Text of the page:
Nelson has voted against Jeff Sessions for Attorney General and Mike Pompeo for CIA Director, and he says he’ll oppose Rex Tillerson when the former ExxonMobil CEO’s name comes up for a confirmation vote for Secretary of State. When asked why at a press conference in Tampa, Nelson said just two words.

“Vladimir Putin.”

When asked to elaborate, Nelson simply said he didn’t feel comfortable with Tillerson’s past relationships with the Russian leader.

In his confirmation hearing before the Senate Foreign Relations Committee earlier this month, Florida’s other U.S. Senator, Marco Rubio, was remarkably aggressive in questioning Tillerson, asking him at one point if he thought Putin was a war criminal. But Rubio ultimately voted for Tillerson in committee earlier this week.

Regarding Steven Mnuchin, Trump’s choice as Treasury Secretary, Nelson said he has not made up his mind, even after speaking with him personally.

“There are a number of things that trouble me about him,” he said about the former partner of Goldman Sachs and hedge fund manager. “He’s got some tax issues. But the main thing is it’s kind of an attitude that – ‘I know better than you’ – and for a Treasury Secretary who has the tremendous responsibility to keep our economy on an even keel, that concerns me.”

Mnuchin initially failed to disclose $100 million in assets last week, which he called an “unintentional” oversight.

Meanwhile, Democrats have accused a potential conflict of interest for Tom Price, Trump’s selection at HHS, saying he held more than $100,000 in stock in companies that could have benefited from legislation he promoted.

In 2009, former Democratic Senate Minority Leader Tom Daschle withdrew  his nomination by Barack Obama to become Health and Human Services secretary, amidst a scandal involving unpaid taxes. When asked if there had been a lowering of standards in vetting cabinet selections, Nelson said they had not been lowered in terms of how he votes.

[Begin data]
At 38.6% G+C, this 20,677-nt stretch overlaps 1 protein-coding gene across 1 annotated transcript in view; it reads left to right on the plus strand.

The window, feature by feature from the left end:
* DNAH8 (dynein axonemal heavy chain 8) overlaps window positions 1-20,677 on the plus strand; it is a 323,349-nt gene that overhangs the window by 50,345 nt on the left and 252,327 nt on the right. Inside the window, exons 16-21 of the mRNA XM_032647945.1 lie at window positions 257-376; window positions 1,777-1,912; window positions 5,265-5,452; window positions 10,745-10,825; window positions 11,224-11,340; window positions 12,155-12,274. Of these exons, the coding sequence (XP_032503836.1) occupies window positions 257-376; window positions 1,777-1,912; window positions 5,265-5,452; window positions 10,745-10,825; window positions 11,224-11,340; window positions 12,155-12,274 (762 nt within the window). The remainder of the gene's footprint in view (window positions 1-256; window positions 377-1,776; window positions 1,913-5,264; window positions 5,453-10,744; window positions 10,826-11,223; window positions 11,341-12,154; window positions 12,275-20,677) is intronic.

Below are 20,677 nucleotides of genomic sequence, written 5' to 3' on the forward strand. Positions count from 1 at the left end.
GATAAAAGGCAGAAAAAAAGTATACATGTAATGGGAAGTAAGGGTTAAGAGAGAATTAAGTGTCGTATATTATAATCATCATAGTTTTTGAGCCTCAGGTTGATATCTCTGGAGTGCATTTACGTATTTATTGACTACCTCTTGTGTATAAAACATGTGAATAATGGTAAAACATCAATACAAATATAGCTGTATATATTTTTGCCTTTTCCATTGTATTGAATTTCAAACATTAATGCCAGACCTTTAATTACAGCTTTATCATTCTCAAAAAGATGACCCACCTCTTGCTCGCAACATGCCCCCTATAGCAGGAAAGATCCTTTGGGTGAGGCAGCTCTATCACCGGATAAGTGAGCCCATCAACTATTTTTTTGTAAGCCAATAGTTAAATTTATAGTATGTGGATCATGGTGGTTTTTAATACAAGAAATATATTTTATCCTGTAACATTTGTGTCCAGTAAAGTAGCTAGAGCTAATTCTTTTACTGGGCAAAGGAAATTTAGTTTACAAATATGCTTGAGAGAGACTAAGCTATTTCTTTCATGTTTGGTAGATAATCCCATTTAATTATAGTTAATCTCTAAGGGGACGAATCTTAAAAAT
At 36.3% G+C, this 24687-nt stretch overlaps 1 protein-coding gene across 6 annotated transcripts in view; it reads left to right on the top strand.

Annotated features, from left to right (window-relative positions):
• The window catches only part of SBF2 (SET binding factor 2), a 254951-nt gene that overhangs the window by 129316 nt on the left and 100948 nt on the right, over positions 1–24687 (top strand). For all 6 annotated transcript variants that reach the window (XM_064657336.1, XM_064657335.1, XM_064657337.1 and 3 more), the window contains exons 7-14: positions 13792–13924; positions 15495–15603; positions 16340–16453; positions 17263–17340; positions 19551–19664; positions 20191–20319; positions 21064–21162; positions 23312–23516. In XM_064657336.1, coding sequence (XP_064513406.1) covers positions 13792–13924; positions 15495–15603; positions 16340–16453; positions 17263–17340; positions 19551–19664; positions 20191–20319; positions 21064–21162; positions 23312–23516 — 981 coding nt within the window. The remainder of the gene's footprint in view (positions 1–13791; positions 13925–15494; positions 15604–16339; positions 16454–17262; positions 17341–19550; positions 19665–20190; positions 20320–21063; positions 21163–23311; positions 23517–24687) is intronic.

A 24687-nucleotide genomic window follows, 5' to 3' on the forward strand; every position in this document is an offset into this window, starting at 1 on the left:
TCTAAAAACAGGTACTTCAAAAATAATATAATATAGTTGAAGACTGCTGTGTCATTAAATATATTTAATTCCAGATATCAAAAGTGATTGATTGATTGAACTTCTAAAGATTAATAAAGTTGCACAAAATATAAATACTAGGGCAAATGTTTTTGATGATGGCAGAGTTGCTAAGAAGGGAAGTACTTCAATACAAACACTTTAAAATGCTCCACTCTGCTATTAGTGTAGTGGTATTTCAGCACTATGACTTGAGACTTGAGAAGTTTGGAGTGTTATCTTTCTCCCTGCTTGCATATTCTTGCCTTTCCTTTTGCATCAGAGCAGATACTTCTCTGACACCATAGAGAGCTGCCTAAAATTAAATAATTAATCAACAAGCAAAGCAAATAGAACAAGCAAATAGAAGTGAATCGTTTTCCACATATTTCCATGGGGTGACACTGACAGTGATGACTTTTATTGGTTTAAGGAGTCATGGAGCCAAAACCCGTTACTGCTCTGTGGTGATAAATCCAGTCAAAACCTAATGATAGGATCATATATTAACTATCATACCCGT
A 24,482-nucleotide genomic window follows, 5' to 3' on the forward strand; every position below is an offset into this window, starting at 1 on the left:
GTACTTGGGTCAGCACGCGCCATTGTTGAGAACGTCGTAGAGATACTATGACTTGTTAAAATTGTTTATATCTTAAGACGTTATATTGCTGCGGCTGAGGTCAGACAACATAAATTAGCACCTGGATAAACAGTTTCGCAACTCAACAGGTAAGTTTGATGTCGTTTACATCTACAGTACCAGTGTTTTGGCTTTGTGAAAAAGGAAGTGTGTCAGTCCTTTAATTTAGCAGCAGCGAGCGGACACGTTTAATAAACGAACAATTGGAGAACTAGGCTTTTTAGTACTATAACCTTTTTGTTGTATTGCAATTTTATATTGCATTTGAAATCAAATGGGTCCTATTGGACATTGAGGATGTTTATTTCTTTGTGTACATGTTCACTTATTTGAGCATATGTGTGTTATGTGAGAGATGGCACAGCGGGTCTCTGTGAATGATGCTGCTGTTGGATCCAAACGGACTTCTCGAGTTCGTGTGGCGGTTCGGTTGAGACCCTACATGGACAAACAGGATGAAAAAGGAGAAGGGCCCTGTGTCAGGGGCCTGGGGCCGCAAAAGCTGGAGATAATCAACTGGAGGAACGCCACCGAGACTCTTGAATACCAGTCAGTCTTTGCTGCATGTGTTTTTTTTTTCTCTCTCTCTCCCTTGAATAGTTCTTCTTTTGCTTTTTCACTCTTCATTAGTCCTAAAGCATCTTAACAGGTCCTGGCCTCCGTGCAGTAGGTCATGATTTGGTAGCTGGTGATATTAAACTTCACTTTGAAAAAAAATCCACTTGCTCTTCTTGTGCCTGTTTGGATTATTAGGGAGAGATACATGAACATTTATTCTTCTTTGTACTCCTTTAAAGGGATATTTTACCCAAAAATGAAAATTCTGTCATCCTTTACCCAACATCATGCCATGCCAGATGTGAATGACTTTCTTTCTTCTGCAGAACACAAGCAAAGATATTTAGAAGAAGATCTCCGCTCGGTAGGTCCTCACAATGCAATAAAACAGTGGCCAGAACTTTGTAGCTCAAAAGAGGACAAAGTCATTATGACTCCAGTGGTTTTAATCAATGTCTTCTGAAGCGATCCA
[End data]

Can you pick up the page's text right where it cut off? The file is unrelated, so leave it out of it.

Meanwhile, Trump repeated his false claim on Wednesday hat at least three million illegal immigrants cast ballots for Hillary Clinton, calling for an investigation into voter fraud, even though his own legal team has previously argued that no such fraud occurred.

Nelson said it “well documented” how little voter fraud there actually is in the U.S., and told the reporter who asked that it was “illustrative of our times that you have to ask that question.”

He grew quite passionate, however, in claiming that there’s been voter suppression in Florida and around the nation, and spent several minutes discussing specific examples in and outside of Florida.

Nelson also was dismissive of Trump’s call on Wednesday to begin plans to construct a border security fence on the Mexican border, saying that a “multiplicity of things” can be done to  protect our borders.

“This, unfortunately has gotten into a political issue,” he said, “and one particular demographic group is being singled out and I think unfairly,” referring to Mexicans.

When asked to describe Trump’s first week in office, Nelson described it simply as “rocky.”

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Sean Spicer cites ‘studies’ to back Donald Trump voter claim

The Latest on President Donald Trump (all times local):